Guantánamo war court in secret session; accused not present

 

McClatchy Newspapers

GUANTANAMO BAY NAVY BASE, Cuba — A military judge Wednesday held the first secret hearing at the Obama-era war court, a 90-minute discussion of a defense bid in a death penalty case to learn more about the accused’s treatment in clandestine CIA custody.

Even the accused, Saudi-born Abd al Rahim al Nashiri, 47, was locked out of the closed session. It began at 9:03 a.m. and ended at 10:30 a.m. Nashiri is the alleged architect of the October 2000 attack on the USS Cole that killed 17 U.S. sailors, and his lawyers had argued that he should be present. The government objected, and the judge agreed.

“He does not have a clearance,” said Army Brig. Gen. Mark Martins, the chief war crimes prosecutor, telling reporters on the eve of the hearing that classified information would be discussed.

There was no open session at all Wednesday. Col. James Pohl, the judge, recessed after the secret hearing until Thursday morning.

At issue were two defense motions seeking discovery in the case. The Pentagon kept the motions under seal at the war court, but notations on the docket made clear that there was a defense bid to get the government to turn over information about Nashiri’s capture and treatment during his four years in the CIA’s secret overseas prison network before his transfer to military custody in Guantánamo in 2006.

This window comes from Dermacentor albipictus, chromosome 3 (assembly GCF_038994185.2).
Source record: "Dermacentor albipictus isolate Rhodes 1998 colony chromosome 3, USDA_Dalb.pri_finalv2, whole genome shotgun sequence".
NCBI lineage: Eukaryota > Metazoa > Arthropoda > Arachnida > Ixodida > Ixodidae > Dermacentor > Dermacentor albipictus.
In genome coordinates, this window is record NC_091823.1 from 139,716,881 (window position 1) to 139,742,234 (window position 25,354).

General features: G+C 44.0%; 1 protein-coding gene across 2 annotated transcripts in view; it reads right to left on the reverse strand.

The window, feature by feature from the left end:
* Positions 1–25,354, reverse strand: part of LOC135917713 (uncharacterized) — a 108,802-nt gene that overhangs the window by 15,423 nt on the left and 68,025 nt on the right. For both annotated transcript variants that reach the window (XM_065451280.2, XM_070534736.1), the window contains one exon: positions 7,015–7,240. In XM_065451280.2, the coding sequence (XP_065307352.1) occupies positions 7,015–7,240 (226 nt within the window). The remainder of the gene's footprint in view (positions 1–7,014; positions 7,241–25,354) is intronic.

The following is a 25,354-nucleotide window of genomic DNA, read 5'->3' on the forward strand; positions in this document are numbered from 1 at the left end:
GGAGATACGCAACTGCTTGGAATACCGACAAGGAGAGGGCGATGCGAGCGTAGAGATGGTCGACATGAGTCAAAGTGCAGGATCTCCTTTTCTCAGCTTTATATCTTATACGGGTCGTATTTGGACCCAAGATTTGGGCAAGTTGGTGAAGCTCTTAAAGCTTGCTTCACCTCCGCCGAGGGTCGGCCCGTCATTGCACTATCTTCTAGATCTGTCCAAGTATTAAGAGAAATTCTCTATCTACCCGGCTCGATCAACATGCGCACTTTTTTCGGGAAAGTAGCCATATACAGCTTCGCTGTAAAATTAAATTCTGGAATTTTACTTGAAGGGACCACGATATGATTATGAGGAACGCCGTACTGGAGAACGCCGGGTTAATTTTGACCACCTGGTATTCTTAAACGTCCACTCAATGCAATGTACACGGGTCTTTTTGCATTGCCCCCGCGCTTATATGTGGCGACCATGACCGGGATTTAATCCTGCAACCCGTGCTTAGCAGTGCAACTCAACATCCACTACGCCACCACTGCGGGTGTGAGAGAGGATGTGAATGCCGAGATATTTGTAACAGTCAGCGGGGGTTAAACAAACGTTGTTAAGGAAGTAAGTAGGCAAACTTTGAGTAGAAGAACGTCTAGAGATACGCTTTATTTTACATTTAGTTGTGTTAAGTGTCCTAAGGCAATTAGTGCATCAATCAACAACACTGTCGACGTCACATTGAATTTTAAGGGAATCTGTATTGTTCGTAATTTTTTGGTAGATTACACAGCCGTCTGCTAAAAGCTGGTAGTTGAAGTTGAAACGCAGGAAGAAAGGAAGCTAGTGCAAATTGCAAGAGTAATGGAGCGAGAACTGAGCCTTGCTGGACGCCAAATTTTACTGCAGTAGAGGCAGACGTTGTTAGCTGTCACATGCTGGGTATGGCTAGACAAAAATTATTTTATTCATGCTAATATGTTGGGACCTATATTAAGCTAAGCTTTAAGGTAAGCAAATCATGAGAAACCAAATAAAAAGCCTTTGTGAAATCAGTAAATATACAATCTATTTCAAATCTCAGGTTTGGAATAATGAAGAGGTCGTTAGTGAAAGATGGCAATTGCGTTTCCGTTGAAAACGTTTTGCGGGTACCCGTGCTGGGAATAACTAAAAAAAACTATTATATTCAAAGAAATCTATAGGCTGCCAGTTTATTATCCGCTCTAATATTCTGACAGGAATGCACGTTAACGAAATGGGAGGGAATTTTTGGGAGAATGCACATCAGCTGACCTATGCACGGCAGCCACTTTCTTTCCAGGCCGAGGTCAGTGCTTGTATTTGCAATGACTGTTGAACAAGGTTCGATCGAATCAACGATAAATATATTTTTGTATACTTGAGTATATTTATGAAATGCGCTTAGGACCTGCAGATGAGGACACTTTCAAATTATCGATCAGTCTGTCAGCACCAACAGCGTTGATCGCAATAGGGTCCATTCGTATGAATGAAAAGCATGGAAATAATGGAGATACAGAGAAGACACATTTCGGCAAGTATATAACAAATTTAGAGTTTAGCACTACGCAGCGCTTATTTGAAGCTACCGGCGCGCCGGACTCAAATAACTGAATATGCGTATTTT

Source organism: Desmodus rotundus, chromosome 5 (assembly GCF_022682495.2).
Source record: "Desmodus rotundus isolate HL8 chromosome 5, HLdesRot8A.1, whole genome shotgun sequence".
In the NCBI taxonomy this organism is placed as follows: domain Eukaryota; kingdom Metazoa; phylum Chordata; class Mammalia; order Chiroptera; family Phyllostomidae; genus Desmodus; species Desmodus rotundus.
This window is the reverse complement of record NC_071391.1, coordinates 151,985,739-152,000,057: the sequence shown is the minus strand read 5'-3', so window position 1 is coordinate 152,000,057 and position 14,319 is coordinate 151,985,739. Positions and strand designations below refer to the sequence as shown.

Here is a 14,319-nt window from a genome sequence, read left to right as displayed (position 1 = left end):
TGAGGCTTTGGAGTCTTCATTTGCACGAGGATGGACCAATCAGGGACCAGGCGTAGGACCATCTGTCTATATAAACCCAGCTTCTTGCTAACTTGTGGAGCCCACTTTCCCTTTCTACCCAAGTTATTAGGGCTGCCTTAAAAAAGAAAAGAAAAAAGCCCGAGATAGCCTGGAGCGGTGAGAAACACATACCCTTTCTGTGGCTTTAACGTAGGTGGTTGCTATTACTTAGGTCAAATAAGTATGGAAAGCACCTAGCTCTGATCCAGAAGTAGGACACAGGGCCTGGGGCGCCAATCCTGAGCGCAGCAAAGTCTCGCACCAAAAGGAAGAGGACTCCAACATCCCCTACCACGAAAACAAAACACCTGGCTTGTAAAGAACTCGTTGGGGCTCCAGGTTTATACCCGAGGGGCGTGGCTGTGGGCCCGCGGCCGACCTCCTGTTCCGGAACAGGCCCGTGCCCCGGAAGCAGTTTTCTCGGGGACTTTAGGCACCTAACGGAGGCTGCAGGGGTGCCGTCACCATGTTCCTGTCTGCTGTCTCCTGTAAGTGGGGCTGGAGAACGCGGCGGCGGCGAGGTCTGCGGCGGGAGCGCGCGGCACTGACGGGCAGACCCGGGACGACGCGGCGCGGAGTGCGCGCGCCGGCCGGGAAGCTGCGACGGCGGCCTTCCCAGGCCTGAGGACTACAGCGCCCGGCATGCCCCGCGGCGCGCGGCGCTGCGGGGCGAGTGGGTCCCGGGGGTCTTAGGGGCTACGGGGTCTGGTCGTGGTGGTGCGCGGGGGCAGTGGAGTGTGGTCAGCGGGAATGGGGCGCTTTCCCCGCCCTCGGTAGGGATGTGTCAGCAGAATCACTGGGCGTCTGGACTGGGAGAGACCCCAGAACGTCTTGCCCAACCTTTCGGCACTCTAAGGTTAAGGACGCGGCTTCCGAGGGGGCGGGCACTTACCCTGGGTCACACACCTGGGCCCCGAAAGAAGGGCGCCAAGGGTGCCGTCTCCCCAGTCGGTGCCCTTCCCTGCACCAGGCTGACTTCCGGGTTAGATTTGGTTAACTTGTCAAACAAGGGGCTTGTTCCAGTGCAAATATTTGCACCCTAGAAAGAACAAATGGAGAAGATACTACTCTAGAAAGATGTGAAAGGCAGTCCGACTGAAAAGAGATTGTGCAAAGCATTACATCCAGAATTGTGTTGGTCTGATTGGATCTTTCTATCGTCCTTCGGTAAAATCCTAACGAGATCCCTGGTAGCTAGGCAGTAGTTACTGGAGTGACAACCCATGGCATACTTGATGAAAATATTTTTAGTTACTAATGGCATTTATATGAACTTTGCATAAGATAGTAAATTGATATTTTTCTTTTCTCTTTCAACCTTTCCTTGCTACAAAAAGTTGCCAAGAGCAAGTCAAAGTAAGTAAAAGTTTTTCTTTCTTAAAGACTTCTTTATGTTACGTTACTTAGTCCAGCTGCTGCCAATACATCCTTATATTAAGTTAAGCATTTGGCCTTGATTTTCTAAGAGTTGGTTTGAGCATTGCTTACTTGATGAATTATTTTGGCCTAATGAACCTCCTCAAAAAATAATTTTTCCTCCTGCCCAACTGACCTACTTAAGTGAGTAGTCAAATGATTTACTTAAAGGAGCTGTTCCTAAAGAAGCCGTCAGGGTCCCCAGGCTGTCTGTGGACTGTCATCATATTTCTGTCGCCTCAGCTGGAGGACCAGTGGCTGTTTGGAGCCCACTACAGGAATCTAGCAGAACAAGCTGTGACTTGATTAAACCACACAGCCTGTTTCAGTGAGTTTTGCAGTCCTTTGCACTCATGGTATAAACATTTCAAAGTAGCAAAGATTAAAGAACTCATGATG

Martins would not go into detail on Wednesday morning after the session but said defense lawyers agreed to postpone court arguments on the two sealed motions until a future Nashiri hearing.

A 2010 U.N. Human Rights Council report said that Nashiri was held in Poland and probably also in Thailand. While in the secret CIA prison network, according to declassified abuse investigations, U.S. agents interrogated him at gunpoint, with a revving power drill to his head, and while hooded — techniques his defense team considers torture that makes certain evidence inadmissible at trial.

Nashiri lawyer Rick Kammen said the war court rules coupled with what he termed “the government’s illegal over-classification” of case information left the defense with no choice but to argue its motion in secret. Pentagon officials argue that reforms introduced at the war court during the administration of President Barack Obama have made the process more favorable to the accused and more transparent.

Kammen said Tuesday evening before the secret session, “When you get past some of the superficial stuff nothing has really changed since 2006.” Defense lawyers are demanding more resources and dispute the government’s rules of classification surrounding the former CIA captives. “And in that sense, the system is not any more open, transparent or fair.”

Countered Martins, the chief prosecutor: “This is an adversarial process. It is as open and transparent as we can make it.”